University of Pennsylvania

The University of Pennsylvania (Penn[12] or UPenn[13]) is a private Ivy League research university in Philadelphia, Pennsylvania. The university, established as the College of Philadelphia, claims a founding date of 1740[note 1] and is one of the nine colonial colleges chartered prior to the U.S. Declaration of Independence. Benjamin Franklin, Penn's founder and first president, advocated an educational program that trained leaders in commerce, government, and public service, similar to a modern liberal arts curriculum with a practical perspective.[14]

University of Pennsylvania
Latin: Universitas Pennsylvaniensis
Former names
Academy and Charitable School in the Province of Pennsylvania (1751–1755)
College of Philadelphia (1755–1779, 1789–1791[1])
University of the State of Pennsylvania (1779–1791)
MottoLeges sine moribus vanae (Latin)
Motto in English
Laws without morals are useless
TypePrivate research university
EstablishedNovember 14, 1740; 280 years ago (1740-11-14)[note 1]
FounderBenjamin Franklin
AccreditationMSCHE
Academic affiliations
Endowment$20.5 billion (2021)[5]
Budget$3.5 billion (2020)[6]
PresidentAmy Gutmann
ProvostWendell Pritchett
Board ChairmanScott L. Bok[7][8]
Academic staff
4,793 (2018)[9]
Students22,432 (Fall 2019)[10]
Undergraduates10,019 (Fall 2019)[10]
Postgraduates12,413 (Fall 2019)[10]
Location, ,
United States

39.95°N 75.19°W / 39.95; -75.19
CampusUrban, 1,085 acres (4.39 km2) total;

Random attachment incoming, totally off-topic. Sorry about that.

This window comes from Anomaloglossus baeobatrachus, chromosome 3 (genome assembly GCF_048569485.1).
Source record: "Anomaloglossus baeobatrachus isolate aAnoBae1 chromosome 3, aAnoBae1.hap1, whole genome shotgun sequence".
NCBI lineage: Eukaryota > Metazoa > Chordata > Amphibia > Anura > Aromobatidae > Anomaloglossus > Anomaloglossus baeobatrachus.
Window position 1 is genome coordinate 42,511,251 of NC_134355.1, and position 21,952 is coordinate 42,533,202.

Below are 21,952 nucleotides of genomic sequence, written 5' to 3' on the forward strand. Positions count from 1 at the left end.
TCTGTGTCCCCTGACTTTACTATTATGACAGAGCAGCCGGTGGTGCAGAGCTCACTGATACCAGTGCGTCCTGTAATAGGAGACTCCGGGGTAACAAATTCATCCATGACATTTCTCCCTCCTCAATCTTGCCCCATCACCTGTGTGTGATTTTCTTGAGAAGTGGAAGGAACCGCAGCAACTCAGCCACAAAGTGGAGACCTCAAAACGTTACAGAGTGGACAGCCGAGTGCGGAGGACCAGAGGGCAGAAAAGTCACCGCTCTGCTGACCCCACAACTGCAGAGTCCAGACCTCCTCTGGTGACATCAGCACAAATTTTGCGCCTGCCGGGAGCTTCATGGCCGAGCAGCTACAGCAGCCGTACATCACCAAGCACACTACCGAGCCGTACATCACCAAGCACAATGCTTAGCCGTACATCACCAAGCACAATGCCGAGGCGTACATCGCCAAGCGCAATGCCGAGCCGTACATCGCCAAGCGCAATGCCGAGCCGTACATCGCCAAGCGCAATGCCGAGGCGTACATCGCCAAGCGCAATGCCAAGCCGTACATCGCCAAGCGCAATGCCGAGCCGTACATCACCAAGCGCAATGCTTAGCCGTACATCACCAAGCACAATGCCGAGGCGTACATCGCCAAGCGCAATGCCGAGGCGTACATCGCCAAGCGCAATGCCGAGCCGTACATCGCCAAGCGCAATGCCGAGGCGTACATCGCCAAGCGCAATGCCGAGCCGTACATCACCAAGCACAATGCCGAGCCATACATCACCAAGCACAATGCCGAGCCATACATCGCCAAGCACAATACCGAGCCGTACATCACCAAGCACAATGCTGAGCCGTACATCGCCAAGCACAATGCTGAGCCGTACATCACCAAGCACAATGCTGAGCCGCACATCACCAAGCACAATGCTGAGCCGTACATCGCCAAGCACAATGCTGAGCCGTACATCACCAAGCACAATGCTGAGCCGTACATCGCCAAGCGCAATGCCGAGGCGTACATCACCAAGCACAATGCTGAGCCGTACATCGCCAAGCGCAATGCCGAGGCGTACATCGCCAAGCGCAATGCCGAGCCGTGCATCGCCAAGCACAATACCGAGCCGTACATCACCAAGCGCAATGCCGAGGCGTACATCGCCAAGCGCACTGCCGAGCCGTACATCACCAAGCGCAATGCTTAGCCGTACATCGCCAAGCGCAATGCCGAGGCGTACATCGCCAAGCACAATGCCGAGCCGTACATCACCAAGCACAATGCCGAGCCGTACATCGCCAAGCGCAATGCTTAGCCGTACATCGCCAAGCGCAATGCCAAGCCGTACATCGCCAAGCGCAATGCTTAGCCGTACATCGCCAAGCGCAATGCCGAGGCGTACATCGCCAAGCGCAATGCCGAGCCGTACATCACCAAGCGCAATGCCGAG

299 acres (1.21 km2), University City campus;
694 acres (2.81 km2), New Bolton Center;
92 acres (0.37 km2), Morris Arboretum
NewspaperThe Daily Pennsylvanian
ColorsPenn Red & Blue[11]
   
AthleticsNCAA Division I FCSIvy League
Philadelphia Big 5
City 6
NicknameQuakers
MascotThe Quaker
Websiteupenn.edu

Penn has four undergraduate schools as well as twelve graduate and professional schools. Schools enrolling undergraduates include the College of Arts and Sciences, the School of Engineering and Applied Science, the Wharton School, and the School of Nursing. Penn's "One University Policy" allows students to enroll in classes in any of Penn's twelve schools.[15] Among its highly ranked graduate and professional schools are a law school whose first professor wrote the first draft of the United States Constitution,[16] the first school of medicine in North America (Perelman School of Medicine, 1765), and the first collegiate business school (Wharton School, 1881).

Penn is also home to the first "student union" building and organization (Houston Hall, 1896), the first Catholic student club in North America (Newman Center, 1893),[17] the first double-decker college football stadium (Franklin Field, 1924 when second deck was constructed),[18][19] and Morris Arboretum, the official arboretum of the Commonwealth of Pennsylvania. The first general-purpose electronic computer (ENIAC) was developed at Penn and formally dedicated in 1946. In 2019, the university had an endowment of $14.65 billion, the sixth-largest endowment of all private universities in the United States,[5] as well as a research budget of $1.02 billion.[9] The university's athletics program, the Quakers, fields varsity teams in 33 sports as a member of the NCAA Division I Ivy League conference.

As of 2018, distinguished alumni and trustees include three U.S. Supreme Court justices, 32 U.S. senators, 46 U.S. governors, 163 members of the U.S. House of Representatives, eight signers of the Declaration of Independence[20][21] and seven signers of the U.S. Constitution,[22] 24 members of the Continental Congress, nine foreign heads of state,[note 2] and two presidents of the United States.[23] As of October 2019, 36 Nobel laureates, 80 members of the American Academy of Arts and Sciences,[24] 64 living undergraduate alumni billionaires,[25] [26][27] 15 Marshall Scholars,[28] 29 Rhodes Scholars,[29] 16 Pulitzer Prize winners, 41 Olympic medal winners (who won 81 medals (26 of them gold)),[30][31] and five United States Medal of Honor recipients have been affiliated with the university.[32][33]